Rutgers expert explains the relationship between trauma, the brain and the body and how to process it as we move forward
For two years, the social and emotional costs of school closures, business interruptions, news of death and illness, and vacillating guidance from officials have taken a toll on all of us.
With mask mandates and other COVID protocols set to expire around the country, will we let out a collective sigh of relief and instantly return to normal? Or will we suffer the aftershocks of pandemic trauma for years to come?
“Whether a harrowing event or a series of stressful moments that culminate over time, trauma can echo and etch itself into our brain as we remember it throughout our lives,” says Tracey Shors, a Distinguished Professor in Behavioral and Systems Neuroscience in the Department of Psychology at Rutgers-New Brunswick’s School of Arts and Sciences.
Shors, author of Everyday Trauma: Remapping the Brain’s Response to Stress, Anxiety, and Painful Memories for a Better Life, discusses how the body processes trauma and therapeutic approaches to reduce its negative effects as we move forward.
What kind of trauma did we collectively experience during the pandemic? What is the impact of that stress on our brains and bodies?
In my research, I have found there are two forms of “everyday trauma.” In the first, the traumatic event itself is relatively short and discrete but nonetheless, memories of the experience live on in our thoughts. The second form of everyday trauma is associated with more chronic experiences that are persistently stressful. The pandemic is one of those. It goes on with no end in sight, filling our brains with thoughts of sadness, anxiety, sickness and death. There are many sources of everyday trauma, from chronic illness, caretaking, discrimination and poverty to emotional abuse. These experiences are especially stressful when they are unpredictable. When a stressor or a trauma goes on day after day, it can induce symptoms such as anxiety and depression, as well as repetitive thoughts about what happened or could have been.
Why do traumatic memories linger even after the source of the trauma dissipates?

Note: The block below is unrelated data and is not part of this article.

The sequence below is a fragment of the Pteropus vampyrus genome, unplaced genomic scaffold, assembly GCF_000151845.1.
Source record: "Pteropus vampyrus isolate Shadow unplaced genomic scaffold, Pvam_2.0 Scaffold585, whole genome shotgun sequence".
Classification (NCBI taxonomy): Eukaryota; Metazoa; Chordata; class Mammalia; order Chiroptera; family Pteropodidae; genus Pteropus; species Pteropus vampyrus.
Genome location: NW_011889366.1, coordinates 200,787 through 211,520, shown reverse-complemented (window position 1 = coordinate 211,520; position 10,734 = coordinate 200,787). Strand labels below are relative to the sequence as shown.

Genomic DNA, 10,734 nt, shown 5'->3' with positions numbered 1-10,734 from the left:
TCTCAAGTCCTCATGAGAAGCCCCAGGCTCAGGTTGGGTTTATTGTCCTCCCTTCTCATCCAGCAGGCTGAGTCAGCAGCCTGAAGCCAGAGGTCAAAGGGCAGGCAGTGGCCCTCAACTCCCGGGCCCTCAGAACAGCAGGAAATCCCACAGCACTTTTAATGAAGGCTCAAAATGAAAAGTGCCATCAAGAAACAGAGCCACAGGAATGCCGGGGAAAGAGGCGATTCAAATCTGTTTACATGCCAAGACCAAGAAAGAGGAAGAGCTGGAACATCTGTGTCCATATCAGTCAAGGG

Our body typically responds to an extremely traumatic event with the so-called “fight-or-flight” response, which is fast and helps us respond in the moment by giving us quick access to energy. Another response arises later as the body releases stress hormones into the blood to help it recover. Stress hormones then travel to the brain to change its anatomy and function, as it makes memories about what happened.
Our brains are so good at making memories that we think of them as real, but they are not. They are generated by anatomical structures and something resembling electricity in our brains. As we ruminate on our past, we create more memories in our brains as the old memories become attached to what is happening now. This is normal. This is how our brain works. But it is good to understand how our brain works and to be more aware of our ruminating brain.
How can people cope with reliving the trauma that may come?
Even once the pandemic has passed, more traumas will surely arise. And therefore, we need to keep our brain fit for the future.
In my book, I describe a brain fitness program known as MAP Training that combines “mental and physical” exercise with meditation and aerobic exercise. It takes a bit of effort but not much time or any money. And it works to reduce stress and anxiety, depression and even those nagging ruminative thoughts that many of us have.
For example, we did a study during the pandemic with K-12 teachers, who said that they were having lots of anxiety and stress-related symptoms related to teaching under these unusual conditions. We provided them with our brain fitness program. Afterwards, the teachers reported feeling much better with less stress and depression, as well as fewer anxious and ruminative thoughts. These results suggest that we should be training our brains now, not later. Our brain is like a muscle. To stay fit, it needs exercise – mental and physical exercise – no matter what is happening.
Studies show violence against women has increased during this time. Additionally, 35 percent of women who left or lost their jobs during the pandemic are still unemployed. What are the variabilities between men and women when it comes to trauma?
In general, women are two to three times as likely to be diagnosed with post-traumatic stress disorder, depression and anxiety disorders. And studies indicate that stress-related symptoms such as anxiety and depression have increased dramatically in women during the pandemic. The reasons for these differences are many: hormonal changes across the lifespan, lack of control and helplessness, sex differences in diagnosis and differences in life experience. For example, women are more likely than men to experience sexual and physical violence in their lifetime. They are also more likely to ruminate in general, especially about traumatic events from the past. Some of our reactions to the pandemic can be addressed with clinical intervention.